Eight Chinese journalists traveled to Viet Nam to learn more about successful efforts there in creating a positive environment for breastfeeding. Alive & Thrive and the China Development Research Foundation co-organized the exchange visit to enable the journalists to advocate for replicable models in China, where the exclusive breastfeeding rate stands at 20.8%, far below the WHO recommended rate of 50%.
The journalists, from seven major news agencies including The Paper and Global Times, along with representatives from KREAB Strategic Communication Consultancy and the Bill & Melinda Gates Foundation, participated in the learning exchange, getting insight into A&T’s work as well as breastfeeding policy objectives and the potential to improve infant feeding practices at scale.
“A central part of Alive & Thrive’s strategy is building the capacity of those with influence, like journalists, to spread best practices in maternal nutrition and breastfeeding,” said Roger Mathisen, Alive & Thrive’s regional program director for Southeast Asia. “Bringing journalists from China to Viet Nam allows them to learn firsthand approaches that have worked here, and draw inspiration for adapting these solutions to China’s challenges with breastfeeding.”
Over the past ten years, through collaboration with numerous stakeholders, the Government of Viet Nam has put into place legislation that monitors breastmilk substitute advertising and supports working mothers with paid maternity leave, breastfeeding breaks, and workplace lactation rooms. Combined with communication and information dissemination, these efforts have resulted in a shift in national breastfeeding behavior to reflect WHO standards and better nourish infants and young children.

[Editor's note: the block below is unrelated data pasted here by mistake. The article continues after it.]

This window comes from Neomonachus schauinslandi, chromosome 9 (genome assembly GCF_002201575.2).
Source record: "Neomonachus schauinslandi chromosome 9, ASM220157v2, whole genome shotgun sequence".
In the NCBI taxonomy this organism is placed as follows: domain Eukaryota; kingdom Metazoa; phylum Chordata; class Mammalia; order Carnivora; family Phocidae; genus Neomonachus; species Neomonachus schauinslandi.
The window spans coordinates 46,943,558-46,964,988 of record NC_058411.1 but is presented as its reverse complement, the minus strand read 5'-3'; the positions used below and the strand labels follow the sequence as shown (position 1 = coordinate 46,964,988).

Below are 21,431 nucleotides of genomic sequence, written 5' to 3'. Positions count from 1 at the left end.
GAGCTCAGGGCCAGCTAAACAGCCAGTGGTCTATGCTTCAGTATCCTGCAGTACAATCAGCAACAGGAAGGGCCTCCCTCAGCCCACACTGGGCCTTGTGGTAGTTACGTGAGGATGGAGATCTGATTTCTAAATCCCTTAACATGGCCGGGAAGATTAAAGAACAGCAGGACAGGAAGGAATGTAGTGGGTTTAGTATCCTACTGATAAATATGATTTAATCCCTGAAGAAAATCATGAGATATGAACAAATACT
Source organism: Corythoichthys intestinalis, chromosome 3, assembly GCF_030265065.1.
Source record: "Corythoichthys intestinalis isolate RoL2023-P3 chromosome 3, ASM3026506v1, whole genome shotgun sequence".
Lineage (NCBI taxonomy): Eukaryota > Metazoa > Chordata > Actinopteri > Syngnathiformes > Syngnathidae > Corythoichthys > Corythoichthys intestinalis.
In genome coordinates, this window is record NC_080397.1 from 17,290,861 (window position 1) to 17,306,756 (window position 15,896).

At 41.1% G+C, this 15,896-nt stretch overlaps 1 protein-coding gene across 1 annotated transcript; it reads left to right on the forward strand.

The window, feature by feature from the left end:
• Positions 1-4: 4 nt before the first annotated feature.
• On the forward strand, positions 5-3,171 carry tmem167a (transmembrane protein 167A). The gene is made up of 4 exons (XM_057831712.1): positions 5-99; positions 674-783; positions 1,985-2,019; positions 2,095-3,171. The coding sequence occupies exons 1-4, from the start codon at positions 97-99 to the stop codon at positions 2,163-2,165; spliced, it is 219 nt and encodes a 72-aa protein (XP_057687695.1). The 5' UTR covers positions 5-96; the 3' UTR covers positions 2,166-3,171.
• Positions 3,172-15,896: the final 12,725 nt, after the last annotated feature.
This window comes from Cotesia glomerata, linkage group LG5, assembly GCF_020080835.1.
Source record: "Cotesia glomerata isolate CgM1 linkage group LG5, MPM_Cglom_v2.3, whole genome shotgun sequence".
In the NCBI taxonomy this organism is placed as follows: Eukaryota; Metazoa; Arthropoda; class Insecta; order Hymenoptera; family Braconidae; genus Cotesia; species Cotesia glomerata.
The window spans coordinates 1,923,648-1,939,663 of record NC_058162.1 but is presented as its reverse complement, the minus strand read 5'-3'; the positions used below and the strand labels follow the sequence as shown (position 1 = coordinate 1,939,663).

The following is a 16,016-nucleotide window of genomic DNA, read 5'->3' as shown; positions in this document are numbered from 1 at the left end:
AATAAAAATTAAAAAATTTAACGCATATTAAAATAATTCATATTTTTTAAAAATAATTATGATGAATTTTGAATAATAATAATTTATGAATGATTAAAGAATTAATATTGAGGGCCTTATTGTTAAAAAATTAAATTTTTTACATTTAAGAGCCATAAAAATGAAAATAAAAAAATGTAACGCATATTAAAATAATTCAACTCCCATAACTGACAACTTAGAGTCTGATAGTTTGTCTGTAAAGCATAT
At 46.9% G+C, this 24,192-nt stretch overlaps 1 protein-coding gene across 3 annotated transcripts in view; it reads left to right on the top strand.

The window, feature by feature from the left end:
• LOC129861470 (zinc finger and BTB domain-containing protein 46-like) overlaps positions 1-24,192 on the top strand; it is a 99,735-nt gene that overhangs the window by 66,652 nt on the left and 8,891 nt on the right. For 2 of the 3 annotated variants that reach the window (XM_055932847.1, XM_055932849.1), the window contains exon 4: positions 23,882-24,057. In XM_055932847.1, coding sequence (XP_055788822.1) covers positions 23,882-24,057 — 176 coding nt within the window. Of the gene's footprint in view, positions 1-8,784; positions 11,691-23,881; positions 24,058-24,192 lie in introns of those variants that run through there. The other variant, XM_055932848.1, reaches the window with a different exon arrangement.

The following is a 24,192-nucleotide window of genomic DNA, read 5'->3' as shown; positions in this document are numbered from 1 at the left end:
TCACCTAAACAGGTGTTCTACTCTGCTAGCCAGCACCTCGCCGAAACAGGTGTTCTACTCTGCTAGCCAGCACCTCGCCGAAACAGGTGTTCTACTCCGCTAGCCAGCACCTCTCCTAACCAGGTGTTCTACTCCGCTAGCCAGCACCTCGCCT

Journalists toured the Da Nang Hospital for Women and Children to learn firsthand about the Center of Excellence for Breastfeeding initiative, a model in which the Ministry of Health designates hospitals with breastfeeding-friendly environments. After learning about human milk banks, which provide vulnerable infants access to the benefits of breastmilk, they next visited a sub-rural commune health center, which employs the successful “Little Sun” social franchise and social behavior change communication model. There, they participated in a counseling session to understand how parents receive nutrition and feeding information.
In addition to service delivery sites, journalists met with several advocacy groups, which highlighted the crucial and multifaceted roles of advocacy in Viet Nam’s successful policy reform. Journalists engaged in a roundtable conversation with representatives from the Da Nang Municipal Department of Health, nutrition counselors, mothers, and families, and also discussed Viet Nam’s processes to enact legislation for maternity protection and control the marketing of breastmilk substitutes with representatives from the National Assembly’s Institute for Legislative Studies, the Ministry of Health, the Ministry of Labor, Invalids and Social Affairs, and the Viet Nam General Confederation of Labor. Also emphasized was the importance of mass media, social media, and peer support in the advocacy agenda. The social media group “Betibuti,” a mother-to-mother group with 250,000 members, facilitated a forum with journalists where breastfeeding mothers shared their experiences and underscored the need to raise public support to fight for policy change.
Alive & Thrive will continue to collaborate with the China Development Research Foundation to promote breastfeeding through policy advocacy and communications, working with media agencies and journalists to convey key messages to Chinese families and help them make informed decisions about infant nutrition.